We all are quite familiar with the advantages of a systematic investment plan (SIP). After all, SIP gives you the advantage of rupee cost averaging which reduces your cost of holding mutual funds over a period of time. Additionally, the SIP also synchronizes your inflows with your outflows and inculcates savings and investment as a regular habit. Lastly, SIPs bring the power of compounding to your portfolio wherein you are able to create wealth over the long term.
The SIP idea is a great but what if you get a lump-sum. Let us say, you had resigned your last job and you just got a cash infusion of Rs.2,00,000 as your gratuity share. That is big lump-sum and you are wondering what to do. You are not sure if this is the right time to invest in equity mutual funds or whether you should wait for lower levels to buy. The answer to all your questions could be a systematic transfer plan (STP). An STP is the structured equivalent of an SIP when you get money in lump-sum. Let us understand the benefits of STP in mutual fund and how to use STP in mutual funds. Let us also look at the best structures and the STP investment ideas with the best STP plans.
How exactly does a STP work?
Let us briefly engage in the methodology of how an STP functions. When you get a lump-sum as in the above case, it is never easy to time the market and buy at the bottom of the market. A better way will be to put the entire money in a liquid fund and then sweep a fixed sum of money out of your corpus as a STP into an equity fund. This liquid fund earns higher than letting the money idle in a bank deposit while the STP works exactly like a SIP and gives you the advantage of rupee cost averaging. Remember, to opt for a growth plan of a liquid fund and then structure these withdrawals as an SWP to minimize your tax impact. Also, make it a point to ensure that you are invested in liquid funds with zero exit loads. While proper liquid funds are free of exit loads, there are near liquid fund and ultra short term funds which attract exit loads.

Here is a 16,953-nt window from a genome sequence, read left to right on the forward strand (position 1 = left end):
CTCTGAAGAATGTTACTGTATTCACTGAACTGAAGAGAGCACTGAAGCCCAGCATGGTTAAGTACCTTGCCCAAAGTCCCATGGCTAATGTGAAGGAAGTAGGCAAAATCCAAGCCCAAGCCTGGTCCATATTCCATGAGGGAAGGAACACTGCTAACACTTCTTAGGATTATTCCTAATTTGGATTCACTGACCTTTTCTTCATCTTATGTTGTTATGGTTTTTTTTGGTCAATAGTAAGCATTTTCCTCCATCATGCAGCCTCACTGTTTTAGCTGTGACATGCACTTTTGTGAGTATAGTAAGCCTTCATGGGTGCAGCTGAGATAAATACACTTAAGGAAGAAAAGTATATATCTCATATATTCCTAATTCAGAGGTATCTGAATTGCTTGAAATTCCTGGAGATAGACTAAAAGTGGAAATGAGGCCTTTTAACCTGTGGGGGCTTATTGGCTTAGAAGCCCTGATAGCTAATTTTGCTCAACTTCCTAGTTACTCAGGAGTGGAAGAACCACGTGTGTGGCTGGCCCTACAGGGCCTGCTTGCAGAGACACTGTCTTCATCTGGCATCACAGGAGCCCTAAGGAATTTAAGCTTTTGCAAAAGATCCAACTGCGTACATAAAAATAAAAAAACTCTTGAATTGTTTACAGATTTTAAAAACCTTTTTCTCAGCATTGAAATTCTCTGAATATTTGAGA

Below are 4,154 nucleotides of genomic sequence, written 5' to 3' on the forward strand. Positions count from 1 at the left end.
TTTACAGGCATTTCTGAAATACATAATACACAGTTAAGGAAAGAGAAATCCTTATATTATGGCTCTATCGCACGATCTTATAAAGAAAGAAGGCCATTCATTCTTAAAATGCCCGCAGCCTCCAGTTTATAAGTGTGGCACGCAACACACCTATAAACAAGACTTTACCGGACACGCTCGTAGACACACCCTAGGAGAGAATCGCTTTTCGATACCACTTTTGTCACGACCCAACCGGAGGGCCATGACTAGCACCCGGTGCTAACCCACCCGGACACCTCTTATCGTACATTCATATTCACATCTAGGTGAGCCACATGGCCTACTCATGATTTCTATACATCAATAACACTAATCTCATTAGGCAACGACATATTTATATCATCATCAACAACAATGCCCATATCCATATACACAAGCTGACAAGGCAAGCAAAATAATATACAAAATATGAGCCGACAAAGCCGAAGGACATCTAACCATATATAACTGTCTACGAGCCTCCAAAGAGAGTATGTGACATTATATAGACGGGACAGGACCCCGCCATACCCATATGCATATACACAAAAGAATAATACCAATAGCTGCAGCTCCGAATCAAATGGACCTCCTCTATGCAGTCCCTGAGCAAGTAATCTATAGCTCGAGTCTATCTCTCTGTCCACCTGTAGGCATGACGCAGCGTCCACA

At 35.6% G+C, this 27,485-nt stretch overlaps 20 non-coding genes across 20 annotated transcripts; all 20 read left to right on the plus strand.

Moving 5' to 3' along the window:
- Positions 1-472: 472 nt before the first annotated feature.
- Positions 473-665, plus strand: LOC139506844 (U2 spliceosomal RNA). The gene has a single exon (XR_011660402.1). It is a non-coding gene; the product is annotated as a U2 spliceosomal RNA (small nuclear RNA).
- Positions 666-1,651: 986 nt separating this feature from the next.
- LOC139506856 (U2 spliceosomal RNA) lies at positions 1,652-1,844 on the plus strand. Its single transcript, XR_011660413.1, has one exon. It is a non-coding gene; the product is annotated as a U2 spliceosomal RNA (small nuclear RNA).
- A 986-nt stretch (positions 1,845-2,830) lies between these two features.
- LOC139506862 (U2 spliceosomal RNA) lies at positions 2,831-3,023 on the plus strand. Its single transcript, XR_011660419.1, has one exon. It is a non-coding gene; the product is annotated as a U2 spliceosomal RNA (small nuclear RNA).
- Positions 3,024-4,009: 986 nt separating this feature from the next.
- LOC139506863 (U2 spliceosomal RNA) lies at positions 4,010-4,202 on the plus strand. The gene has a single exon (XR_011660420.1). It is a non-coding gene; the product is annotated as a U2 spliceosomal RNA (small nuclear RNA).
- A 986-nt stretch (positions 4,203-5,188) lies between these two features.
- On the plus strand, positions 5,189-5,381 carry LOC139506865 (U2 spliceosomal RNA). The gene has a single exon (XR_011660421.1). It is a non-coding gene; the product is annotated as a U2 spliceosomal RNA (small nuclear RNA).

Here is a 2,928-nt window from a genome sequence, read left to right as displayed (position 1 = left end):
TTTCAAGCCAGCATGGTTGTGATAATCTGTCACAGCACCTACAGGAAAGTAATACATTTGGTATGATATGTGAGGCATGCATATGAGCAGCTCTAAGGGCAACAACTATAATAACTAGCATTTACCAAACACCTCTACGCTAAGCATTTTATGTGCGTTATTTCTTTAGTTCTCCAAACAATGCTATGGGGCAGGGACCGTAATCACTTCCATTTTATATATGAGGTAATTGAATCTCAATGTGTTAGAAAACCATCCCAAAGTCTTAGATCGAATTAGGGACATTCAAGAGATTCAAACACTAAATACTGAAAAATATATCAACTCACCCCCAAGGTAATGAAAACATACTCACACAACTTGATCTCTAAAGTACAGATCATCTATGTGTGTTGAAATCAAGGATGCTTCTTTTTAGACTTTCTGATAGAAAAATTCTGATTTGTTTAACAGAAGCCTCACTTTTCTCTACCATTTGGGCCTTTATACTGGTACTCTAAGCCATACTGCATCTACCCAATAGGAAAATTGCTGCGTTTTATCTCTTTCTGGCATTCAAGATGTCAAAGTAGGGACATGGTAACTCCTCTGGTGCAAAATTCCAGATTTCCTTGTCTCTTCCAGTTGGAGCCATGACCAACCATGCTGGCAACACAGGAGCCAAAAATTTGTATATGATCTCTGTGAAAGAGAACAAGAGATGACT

The advantage of using an STP on MF over lump-sum investing
The above table captures how an STP can be structured for maximum benefits in terms of return and risk. The investor has received a corpus of Rs.2 lakhs as gratuity. The entire corpus is invested in liquid funds with zero exit loads and yielding 6% return per annum on an average. On a monthly basis, the investor allocates Rs.14,800 to an equity fund which is an STP done from the liquid fund. Over the next 14 months, the regular STP works like an SIP and gives the investor the benefit of rupee cost averaging. At the same time, the idle funds earn a higher return on the liquid funds as compared to a savings bank account. Let us look at the outcome in the form of a table..
Lump-sum InvestedAmountsSTP StructuredAmountsTotal CorpusRs.2,00,000Total CorpusRs.2,00,000Units allocated at
12.35 NAV16,194.3320 unitsUnits allocated via STP - Systematic Transfer Plan17,510.9536 unitsFinal Value at 12.95 NAVRs.2,09,717Final Value at 12.95 NAVRs.2,26,767Returns (%)4.86%Returns (%)13.38%
As you can see from the above table, the STP has distinctly outperformed the lump-sum investment by a big margin. Instead of putting the money in lump-sum or worrying about the market tops and bottoms; the investor would have been better off if an STP had been structured to invest the money in a liquid fund and then structure an STP that regularly transfers a fixed sum into an equity fund.
Why has the STP into equity fund performed better?
The STP has outperformed the lump-sum investment in mutual fund for 3 clear reasons:
1. Since the markets have been volatile in the last 14 months, the STP investor has got the best of the ups and downs in the market due to the power of regular investing.
2. The concept of lump-sum investing is based on the belief that it is possible to identify market tops and bottoms and capitalize accordingly. But, that is not practical!
3. Lastly, the liquid fund has given 6% annualized returns and that has made a better use of the idle funds; thus enhancing your overall returns. That is how and STP works better!